Today’s AM fix was USD 1,399.50, EUR 1,066.69 and GBP 906.12 per ounce. Yesterday’s AM fix was USD 1,396.50, EUR 1,068.89 and GBP 909.42 per ounce.
Gold gained $3.90 or 0.28% yesterday to $1,402.10/oz and silver finished down 0.09%.
Gold initially traded down over uncertainty on whether the U.S. Fed will decrease its QE and adjusted to the news of India's hike on import duties for the yellow metal.
India should monetize their huge gold stockpiles of over 20,000 metric tonnes according to the World Gold Council (WGC) as reported by Bloomberg this morning.
“In the long term gold could be monetized as a financial asset," Aram Shishmanian, the CEO of the WGC said in India overnight.
The World Gold Council has approached the Reserve Bank of India (RBI) to work with it so that bullion could be used as a financial asset, rather than just a physical asset.
Exactly how the considerable store of wealth that is the gold of Indian people could be monetized was not said.
The move comes close on the heels of a desperate series of steps taken by the Indian government as well as the central bank, aimed at reining in gold imports which is contributing to the rising current account deficit.
The World Gold Council said that they recognise the need for the recent government measures to contain gold imports, but warned that if such a strategy remains in place for long, it may lead to proliferation of the grey market, like it was before India liberalized gold imports about 15 years ago.
Indeed, there already reports of gold being traded in the black market in India.
Despite many regressive steps by the government and the RBI, there is no abatement in Indians buying gold in order to protect their wealth. The short panacea of increasing duties has led to short term falls in demand but demand has remained robust and is likely to do so as long as inflation remains stubbornly high.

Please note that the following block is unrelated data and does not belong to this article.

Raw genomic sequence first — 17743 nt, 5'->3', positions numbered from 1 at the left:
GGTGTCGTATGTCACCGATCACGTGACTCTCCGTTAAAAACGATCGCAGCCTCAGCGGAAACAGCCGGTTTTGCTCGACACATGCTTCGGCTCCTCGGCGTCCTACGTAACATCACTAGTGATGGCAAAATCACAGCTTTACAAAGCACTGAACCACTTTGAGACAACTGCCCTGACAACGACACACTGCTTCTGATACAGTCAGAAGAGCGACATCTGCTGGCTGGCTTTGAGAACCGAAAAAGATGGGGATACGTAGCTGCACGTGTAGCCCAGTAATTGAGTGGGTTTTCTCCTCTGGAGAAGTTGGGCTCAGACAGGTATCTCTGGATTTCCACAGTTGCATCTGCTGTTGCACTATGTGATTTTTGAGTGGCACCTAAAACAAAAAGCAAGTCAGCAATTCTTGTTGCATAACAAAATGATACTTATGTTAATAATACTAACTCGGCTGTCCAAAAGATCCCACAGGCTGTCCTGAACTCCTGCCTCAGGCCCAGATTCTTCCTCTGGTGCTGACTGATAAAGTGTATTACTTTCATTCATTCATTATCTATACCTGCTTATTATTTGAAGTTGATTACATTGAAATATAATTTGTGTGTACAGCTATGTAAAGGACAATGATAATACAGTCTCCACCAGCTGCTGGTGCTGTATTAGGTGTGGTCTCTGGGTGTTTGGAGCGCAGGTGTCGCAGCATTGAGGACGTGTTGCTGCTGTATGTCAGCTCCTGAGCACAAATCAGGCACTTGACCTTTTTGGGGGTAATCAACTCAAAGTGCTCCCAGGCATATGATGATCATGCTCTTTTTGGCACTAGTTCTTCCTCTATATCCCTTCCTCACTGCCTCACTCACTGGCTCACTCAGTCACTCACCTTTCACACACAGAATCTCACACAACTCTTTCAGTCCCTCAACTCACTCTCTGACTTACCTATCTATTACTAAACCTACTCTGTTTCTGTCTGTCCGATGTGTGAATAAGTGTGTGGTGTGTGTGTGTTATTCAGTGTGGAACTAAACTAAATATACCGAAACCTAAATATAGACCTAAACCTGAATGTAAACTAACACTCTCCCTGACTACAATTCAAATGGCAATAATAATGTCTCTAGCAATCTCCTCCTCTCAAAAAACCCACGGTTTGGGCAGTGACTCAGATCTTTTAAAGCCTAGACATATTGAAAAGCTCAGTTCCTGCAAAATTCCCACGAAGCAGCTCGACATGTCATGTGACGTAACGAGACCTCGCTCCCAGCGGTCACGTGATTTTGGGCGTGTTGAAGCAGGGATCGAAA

India's consumer inflation remained high at 9.39% in April while deposit rates in banks are between 6% and 8.5%.
People in India might be more inclined to save in rupees in banks if their deposits were protecting them from the ravages of inflation. They might also save in rupees and stop buying gold if the RBI was not debasing the currency.
India’s reserve money supply rose 7% in the last 5 months alone. Reserve money outstanding in India rose by a whopping 1 trillion rupees to 15.4 trillion rupees in the year to May 31 according to a statement by the RBI.
Politicians and bankers in India are quick to blame gold for India's current account deficit. Gold is just the monetary messenger and it is never wise to shoot the messenger.
While significant demand for gold can be seen as a problem from the current account point of view, gold is the messenger and it would be prudent to listen to the monetary message it is sending.
Rather than attempting to prevent people from buying and owning gold, politicians would better serve their citizens by creating a favourable climate for start up companies and entrepreneurs which would lead to exports and employment growth which will lead to healthier economies.
They should work towards having more efficient capital markets and safer, more prudent banks.
Finally, they should ensure that there are positive real interest rates that protect the savings and capital of families, pensioners and companies.
This would gradually lead to Indian people reducing allocations to gold and trusting rupee deposits and other financial assets.
Rising gold prices and people saving in gold are symptoms of deeper financial, economic and monetary problems and not the cause.
Governments, in India and internationally, need to manage their economies better and rein in inflation and make their currencies a store of value that people will trust.
People have made very steady returns on gold in the past 12 years compared to most other asset classes. People preferring to own gold over paper currencies have protected their savings from currency devaluations in recent years and will do so in the coming years.
Therefore diversification and ownership of gold should be encouraged rather than discouraged.
People who own gold will be seen as prudent in time ... much more prudent than those who discourage gold ownership or those who do not own any gold whatsoever.